- At least 29 people have fallen ill due to an outbreak of E. coli in Michigan and Ohio.
- The CDC is investigating the outbreak, but no cause has been determined.
- Health officials are advising people to practice safe food handling as the outbreak could easily spread.
Dozens of people in Michigan and Ohio have fallen ill from an outbreak of E. “rapidly evolving” coli, and centers for disease control and prevention did not find a cause.
There have been 29 reported cases of E. coli illness in the two states since July 26, including 15 in Michigan and 14 in Ohio, according to CDC data. The ages of the sick people range from six to 91 years old and at least nine people have been hospitalized. No deaths have been reported.
However, officials believe the number of sick people is “likely higher” and that the bacteria could be outside the two states, as it usually takes up to four weeks to determine if an illness is part of an epidemic. , and sometimes people don’t. require medical attention.
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Cause of Michigan and Ohio outbreak unknown, CDC says
E. coli is usually transmitted to humans through contaminated food, but the CDC has yet to find the cause of the current outbreak.
The first results of the investigation “showed that the bacteria from samples of sick people are genetically closely related. This suggests that the people affected by this epidemic fell sick because of the same food”.
The outbreak comes as the Michigan Department of Health and Human Services announced tuesday it was investigating 98 cases of E. coli illness, including those not part of the CDC investigation. By comparison, there were only 20 cases during the same period in 2021.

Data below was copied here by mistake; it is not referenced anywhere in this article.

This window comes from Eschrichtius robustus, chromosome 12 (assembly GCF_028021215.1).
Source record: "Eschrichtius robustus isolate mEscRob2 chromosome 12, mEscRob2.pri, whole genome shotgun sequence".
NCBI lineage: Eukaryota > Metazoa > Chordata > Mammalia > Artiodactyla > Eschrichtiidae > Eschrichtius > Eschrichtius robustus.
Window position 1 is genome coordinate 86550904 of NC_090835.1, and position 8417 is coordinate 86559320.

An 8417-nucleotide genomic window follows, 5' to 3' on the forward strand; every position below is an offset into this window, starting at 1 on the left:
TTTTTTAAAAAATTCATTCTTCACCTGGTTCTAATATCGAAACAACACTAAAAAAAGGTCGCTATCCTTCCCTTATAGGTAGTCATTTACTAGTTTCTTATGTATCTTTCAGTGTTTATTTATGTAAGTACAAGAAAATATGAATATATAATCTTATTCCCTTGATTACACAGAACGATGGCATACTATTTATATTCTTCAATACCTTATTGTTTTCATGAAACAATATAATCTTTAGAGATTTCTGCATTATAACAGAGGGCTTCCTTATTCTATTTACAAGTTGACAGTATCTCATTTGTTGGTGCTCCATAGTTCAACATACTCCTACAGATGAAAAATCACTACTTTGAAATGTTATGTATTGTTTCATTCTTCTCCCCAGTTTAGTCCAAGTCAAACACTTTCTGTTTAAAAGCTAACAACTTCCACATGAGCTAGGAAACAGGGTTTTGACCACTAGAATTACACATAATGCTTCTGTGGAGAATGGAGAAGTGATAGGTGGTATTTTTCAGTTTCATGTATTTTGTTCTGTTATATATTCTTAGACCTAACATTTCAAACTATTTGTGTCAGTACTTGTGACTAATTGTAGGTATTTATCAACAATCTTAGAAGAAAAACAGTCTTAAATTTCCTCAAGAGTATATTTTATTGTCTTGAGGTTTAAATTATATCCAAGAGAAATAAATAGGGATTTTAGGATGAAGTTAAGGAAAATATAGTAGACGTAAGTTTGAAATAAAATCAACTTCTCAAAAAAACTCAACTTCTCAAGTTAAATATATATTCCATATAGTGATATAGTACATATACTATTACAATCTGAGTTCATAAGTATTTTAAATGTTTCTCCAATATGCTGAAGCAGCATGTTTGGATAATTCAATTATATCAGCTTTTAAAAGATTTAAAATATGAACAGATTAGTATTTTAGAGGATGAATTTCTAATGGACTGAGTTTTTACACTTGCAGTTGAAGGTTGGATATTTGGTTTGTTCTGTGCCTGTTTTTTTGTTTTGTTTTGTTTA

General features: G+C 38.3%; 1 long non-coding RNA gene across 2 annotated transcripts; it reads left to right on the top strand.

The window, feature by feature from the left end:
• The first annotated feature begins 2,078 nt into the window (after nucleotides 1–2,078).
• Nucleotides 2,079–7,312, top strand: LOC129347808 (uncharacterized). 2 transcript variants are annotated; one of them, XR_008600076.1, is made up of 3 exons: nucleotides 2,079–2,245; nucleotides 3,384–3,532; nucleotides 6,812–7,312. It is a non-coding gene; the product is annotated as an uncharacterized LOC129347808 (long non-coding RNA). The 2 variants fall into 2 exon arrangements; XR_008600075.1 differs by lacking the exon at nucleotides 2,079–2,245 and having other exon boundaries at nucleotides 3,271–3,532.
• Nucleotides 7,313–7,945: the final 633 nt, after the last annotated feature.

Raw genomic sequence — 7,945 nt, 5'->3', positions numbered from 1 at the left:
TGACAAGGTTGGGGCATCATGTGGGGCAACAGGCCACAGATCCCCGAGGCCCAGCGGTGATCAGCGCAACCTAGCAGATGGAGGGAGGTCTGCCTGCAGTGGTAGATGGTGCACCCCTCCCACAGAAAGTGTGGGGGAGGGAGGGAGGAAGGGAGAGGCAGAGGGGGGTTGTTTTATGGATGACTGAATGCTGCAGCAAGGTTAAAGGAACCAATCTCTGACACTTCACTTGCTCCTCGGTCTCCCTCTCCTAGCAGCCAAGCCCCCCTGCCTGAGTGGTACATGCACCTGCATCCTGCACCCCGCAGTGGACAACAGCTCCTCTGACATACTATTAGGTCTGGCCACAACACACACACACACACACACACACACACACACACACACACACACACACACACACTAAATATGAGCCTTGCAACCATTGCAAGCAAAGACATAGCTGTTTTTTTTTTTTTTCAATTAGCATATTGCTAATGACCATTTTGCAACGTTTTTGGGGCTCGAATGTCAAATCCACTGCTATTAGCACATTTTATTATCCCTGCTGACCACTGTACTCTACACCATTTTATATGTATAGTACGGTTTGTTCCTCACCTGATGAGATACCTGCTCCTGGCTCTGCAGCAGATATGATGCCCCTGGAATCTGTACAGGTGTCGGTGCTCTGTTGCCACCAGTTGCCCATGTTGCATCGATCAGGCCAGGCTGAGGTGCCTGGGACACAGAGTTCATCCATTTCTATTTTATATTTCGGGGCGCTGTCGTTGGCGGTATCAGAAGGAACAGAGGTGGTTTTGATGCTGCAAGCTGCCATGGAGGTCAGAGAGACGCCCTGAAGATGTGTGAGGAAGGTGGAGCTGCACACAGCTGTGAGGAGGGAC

“While reports of E. coli illness typically increase during the hottest summer months, this significant increase in cases is alarming,” Dr. Natasha Bagdasarian, medical director of MDHHS, said in a statement.
Symptoms of E. coli
The symptoms of E. coli vary, but the most common include fever, diarrhea, stomach cramps and signs of dehydration, according to the CDC.
Symptoms often begin 3 to 4 days after swallowing the bacteria, according to the CDC.
If you or someone you know appears to have an E. coli infection, the CDC recommends writing down what the person ate the previous week and reporting it to state health officials.
E. coli prevention tips
In the meantime, the CDC says prevention tips for E. coli include good hand hygiene and food handling practices. This includes washing hands with soap and water before and after handling food, using the toilet, and having contact with animals and their environment.
Officials also advise not to leave raw meat, poultry and eggs or cooked food at room temperature for more than two hours, not to place cooked food on a plate containing raw meat or poultry, to cook the meat well and to rinse the fruits and vegetables.
Contributor: Mitchell Boatman, The Holland Sentinel
Follow Jordan Mendoza on Twitter: @jordan_mendoza5.
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